7 Things to Check Before Buying Your First Apartment
If you are planning to buy your first apartment, it’s definitely going to be an exciting step. After living in a rented property or your parents’ home for years, you will finally move into a place that you can call your own. This anticipation may lead you to go headfirst into the exciting world of homeownership, but keep in mind, the process of buying an apartment, or any type of property for that matter, is complex and sometimes, intimidating. You need to do your due diligence in order to avoid the most common pitfalls.
Here are 7 things you should know before you start hunting for your first apartment:
1. Know Your Budget And Requirements
There is no point wasting time on checking out properties that you can’t afford. Keep in mind, you should buy a property that you can afford now, not based on unrealistic assumptions of your income in the near future.
2. Make A List Of Must-Haves
Determine how much space you will need. You should have a fair idea of the minimum number of bedrooms and bathrooms your ideal apartment should have. Find out if the apartment you are zeroing in on is in close proximity to work and other facilities such as schools, shops, parks, and public transport.
3. Check Your Credit Score
If you are like most homebuyers, you will take out a mortgage to finance your apartment deal. So the first thing you should check is your credit score. It will determine:
- If your loan application will be approved by a traditional lender
- How much loan you will be approved in ratio to your income
- The amount of down payment you will need to pay
- Interest rate
- The amount of processing fee
- And, if you will have to pay private mortgage insurance (PMI) in addition to monthly installments.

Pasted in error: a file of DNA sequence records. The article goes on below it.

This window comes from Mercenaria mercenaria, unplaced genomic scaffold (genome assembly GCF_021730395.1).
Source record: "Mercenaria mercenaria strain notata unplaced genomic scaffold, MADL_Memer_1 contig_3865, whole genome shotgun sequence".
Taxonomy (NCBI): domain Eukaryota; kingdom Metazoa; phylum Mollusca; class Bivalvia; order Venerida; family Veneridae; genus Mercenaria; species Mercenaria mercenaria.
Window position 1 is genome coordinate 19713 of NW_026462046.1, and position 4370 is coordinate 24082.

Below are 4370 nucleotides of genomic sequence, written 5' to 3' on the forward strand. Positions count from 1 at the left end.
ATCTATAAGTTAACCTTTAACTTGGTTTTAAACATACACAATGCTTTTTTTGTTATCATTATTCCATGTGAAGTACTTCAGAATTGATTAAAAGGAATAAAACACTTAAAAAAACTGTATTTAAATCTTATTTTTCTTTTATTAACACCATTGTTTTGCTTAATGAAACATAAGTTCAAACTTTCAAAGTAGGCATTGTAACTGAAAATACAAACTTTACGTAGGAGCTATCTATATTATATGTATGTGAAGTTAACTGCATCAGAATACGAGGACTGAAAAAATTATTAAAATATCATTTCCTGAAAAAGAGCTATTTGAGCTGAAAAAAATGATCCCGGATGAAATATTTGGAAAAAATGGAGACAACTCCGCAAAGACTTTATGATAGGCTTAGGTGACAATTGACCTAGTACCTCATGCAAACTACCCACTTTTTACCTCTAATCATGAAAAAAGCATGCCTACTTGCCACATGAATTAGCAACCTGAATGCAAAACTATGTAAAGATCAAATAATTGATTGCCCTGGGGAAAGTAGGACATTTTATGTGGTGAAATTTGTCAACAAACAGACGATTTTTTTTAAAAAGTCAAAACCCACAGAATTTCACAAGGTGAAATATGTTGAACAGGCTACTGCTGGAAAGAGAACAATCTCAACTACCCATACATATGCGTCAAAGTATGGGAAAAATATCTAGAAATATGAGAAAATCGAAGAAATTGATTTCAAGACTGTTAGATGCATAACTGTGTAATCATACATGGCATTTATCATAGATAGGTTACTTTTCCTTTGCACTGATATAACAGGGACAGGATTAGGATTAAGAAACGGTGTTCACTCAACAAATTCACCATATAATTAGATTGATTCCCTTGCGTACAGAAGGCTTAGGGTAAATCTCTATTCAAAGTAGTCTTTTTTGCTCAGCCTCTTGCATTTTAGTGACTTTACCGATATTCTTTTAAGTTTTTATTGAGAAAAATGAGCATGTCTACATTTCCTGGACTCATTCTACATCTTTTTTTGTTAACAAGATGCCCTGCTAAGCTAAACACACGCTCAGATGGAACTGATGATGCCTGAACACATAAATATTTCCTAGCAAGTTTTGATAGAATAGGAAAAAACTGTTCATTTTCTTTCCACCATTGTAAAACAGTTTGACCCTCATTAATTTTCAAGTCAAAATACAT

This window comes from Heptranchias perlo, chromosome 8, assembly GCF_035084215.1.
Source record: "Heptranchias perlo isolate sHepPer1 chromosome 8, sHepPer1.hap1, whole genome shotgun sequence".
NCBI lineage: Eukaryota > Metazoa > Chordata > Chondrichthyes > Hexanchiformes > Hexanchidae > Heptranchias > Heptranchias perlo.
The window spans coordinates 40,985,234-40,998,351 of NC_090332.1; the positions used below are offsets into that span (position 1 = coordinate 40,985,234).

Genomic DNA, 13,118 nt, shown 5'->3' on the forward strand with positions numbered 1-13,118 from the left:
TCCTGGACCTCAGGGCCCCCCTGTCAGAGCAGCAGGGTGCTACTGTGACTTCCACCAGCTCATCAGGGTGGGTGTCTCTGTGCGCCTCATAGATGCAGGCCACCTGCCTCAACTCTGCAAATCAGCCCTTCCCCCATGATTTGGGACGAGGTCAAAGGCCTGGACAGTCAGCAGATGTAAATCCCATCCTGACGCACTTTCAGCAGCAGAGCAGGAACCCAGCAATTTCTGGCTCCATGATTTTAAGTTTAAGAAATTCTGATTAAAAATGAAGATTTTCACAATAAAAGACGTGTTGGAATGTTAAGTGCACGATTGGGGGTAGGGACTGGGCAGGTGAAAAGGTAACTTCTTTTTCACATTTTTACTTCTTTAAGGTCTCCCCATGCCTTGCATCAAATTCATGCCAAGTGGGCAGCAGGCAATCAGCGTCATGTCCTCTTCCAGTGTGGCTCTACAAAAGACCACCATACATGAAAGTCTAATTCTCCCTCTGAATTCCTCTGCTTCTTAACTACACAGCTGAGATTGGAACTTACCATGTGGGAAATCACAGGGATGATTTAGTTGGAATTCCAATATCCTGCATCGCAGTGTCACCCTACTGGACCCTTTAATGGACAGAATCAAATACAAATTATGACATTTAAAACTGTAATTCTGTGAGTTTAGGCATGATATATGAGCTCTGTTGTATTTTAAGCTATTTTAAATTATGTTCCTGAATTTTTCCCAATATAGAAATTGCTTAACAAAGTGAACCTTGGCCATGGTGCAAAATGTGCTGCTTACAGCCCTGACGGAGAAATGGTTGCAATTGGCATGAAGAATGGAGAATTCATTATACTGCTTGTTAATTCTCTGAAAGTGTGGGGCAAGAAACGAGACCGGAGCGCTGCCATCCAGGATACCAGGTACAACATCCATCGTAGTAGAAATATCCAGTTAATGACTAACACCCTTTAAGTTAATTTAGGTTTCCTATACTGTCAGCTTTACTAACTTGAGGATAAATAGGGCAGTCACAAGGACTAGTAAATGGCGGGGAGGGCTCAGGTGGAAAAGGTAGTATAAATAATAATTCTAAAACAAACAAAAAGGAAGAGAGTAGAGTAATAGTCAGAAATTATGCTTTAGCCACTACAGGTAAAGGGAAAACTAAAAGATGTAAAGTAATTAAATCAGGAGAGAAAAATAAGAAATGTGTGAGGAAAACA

The higher the credit score, the brighter are the chances of getting a lender to offer you the best loan terms.
Different types of loans have different minimum credit score requirements. If you are applying for a conventional loan backed by Fannie Mae or Freddie Mac, you will need a minimum credit score of 620, but you can get an FHA loan if your credit score is a minimum of 580.
4. Arrange For Down Payment
If your credit is less than stellar, then your lender may ask for a large down payment up front, perhaps 20 percent. You can pay a lower down payment for FHA loans, but you will need to pay PMI for loans if it’s less than 20 percent. If you have trouble arranging for a down payment, here are three options you have:
- Assume an existing mortgage. It means that the apartment you are buying has an existing mortgage and you will assume responsibilities for all outstanding payments without necessarily making a down payment.
- A lease-to-own arrangement is also a great option. Under this arrangement, you will lease the apartment from the seller and purchase it after a set period of time.
- If the seller doesn’t have an outstanding mortgage, you can negotiate a seller financing arrangement. Under this agreement, you will pay monthly installments to the seller, instead of a conventional bank. You can negotiate the terms of monthly payments and the amount of down payment.
Before choosing any of these options, you should know that these are not widely accepted, so you will first need to find a seller who is willing to take unconventional arrangements such as lease-to-own or seller-financing.
5. Know Homeowners’ Association (HOA) Rules
Apartment buildings are governed by rules and regulations set by HOA, an association of apartment owners. Before buying an apartment, make sure these regulations fit in with your lifestyle. You may want to keep a pet, but HOA may not allow this.
6. Facilities And Costs
You will have to pay HOA fee for the maintenance of common areas in the building. Find out how much it is and determine if you will be able to afford it. Other things you should check out include parking arrangements, waste disposal system, noise level, the type of occupancy in other apartments (whether apartments in the building are occupied by owners or renters), and common areas for recreational facilities.
7. Work With A Professional
If you are buying your first apartment, you most likely don’t have any experience with real estate transactions. You should consider hiring a real estate agent to be on your side and get you through the complex process.
These are some common and essential items on your checklist, but make sure to put together your own list of requirements before starting to hunt for your first apartment. Do your homework and get professional advice before putting in an offer.